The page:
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Focus on online Hate Crime

As part of our Hate Crime Awareness campaign we are helping people to identify what a hate crime is and what they can do to report and get support. Online hate crime has seen a recent rise, with many people using the anonymity of social media to inflict abuse on others, but how do you know that you are a victim of a hate crime or being bullied.

Computer Shouting

What is the difference between bullying and a hate crime?

Bullying can also be described as a hate incident. This is when the victim or anyone else thinks an incident, such as bullying or abuse, was motivated by hostility or prejudice based on one of the following things:

  • Disability (including physical disabilities, sensory impairments, learning disabilities and mental health issues)
  • Race, skin colour, ethnic origin, nationality (including against gypsies and travellers)
  • Religion or belief (or lack of religious belief)
  • Sexual orientation (including homophobia)
  • Gender identity (including resentment of transgender people, transsexuals and transvestites)

Hate Crimes are when a hate incident becomes a criminal offence. Any criminal offence can be a hate crime if it was carried out because of hostility or prejudice based on disability, race, religion, transgender identity or sexual orientation.

Hate crime can take many forms from a continuous campaign of subtle language by a colleague or neighbour to an isolated incident of suggestive harassment from a stranger. If you believe you are in physical danger because of threats or abuse online then contact the police.

Social Media hate crime

How to report a hate crime

Anyone with information about a hate incident is asked to report it either by calling 999 in an emergency, 101 in a non-emergency or in person at a police station.

We would prefer to speak to you on the phone or in person, however if contacting us online is the safest way for you to get in touch, you can complete our online reporting form.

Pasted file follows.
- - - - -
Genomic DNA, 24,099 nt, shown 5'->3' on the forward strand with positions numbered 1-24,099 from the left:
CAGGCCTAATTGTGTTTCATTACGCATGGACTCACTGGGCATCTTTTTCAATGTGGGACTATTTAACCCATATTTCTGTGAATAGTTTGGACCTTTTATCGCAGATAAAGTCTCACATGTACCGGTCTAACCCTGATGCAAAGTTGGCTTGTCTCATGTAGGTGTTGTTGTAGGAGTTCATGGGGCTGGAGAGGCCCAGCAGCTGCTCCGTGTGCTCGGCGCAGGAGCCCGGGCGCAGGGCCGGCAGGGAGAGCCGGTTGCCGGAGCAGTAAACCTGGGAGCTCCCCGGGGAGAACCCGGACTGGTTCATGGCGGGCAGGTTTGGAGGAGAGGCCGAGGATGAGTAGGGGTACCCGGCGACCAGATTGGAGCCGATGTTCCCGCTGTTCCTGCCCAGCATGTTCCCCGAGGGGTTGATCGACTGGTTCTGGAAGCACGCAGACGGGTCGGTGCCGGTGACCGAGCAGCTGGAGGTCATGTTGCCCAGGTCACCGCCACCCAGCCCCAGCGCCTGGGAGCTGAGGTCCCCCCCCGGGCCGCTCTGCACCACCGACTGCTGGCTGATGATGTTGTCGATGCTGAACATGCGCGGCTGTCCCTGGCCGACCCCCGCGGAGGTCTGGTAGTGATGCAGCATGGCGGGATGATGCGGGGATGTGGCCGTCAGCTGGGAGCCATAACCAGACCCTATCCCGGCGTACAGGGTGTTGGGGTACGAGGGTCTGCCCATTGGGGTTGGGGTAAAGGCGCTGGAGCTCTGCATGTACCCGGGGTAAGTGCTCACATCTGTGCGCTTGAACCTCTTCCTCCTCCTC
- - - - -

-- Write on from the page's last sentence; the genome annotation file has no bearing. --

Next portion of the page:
If you don’t want to contact us directly please use an independent agency or report it online at

Who can help if you are being bullied?

If you are being bullied, but no criminal offence has taken place then this is not a hate crime. Please do speak to a trusted adult or one of the organisations below so they can help you.

  • Trusted adults may include parents, grandparents, other relatives, teachers, social workers, youth workers, friends’ parents or a club leader. Speaking to them will help.
  • Helplines
    • Childline offer 24 hour support for young people on a range of issues. Call 0800 1111
    • Get Connected offers confidential help by telephone, email, text or webchat for young people under 25s. Call 0808 808 4994
    • You & Co is Victim Support’s youth programme that helps young people cope with the impact and effects of crime. You do not have to report the crime to the police to get support from them.

Visit for tips and advice on how to stay safe online. There is guidance on identifying online radicalisation, cyberstalking and staying safe on social networking sites.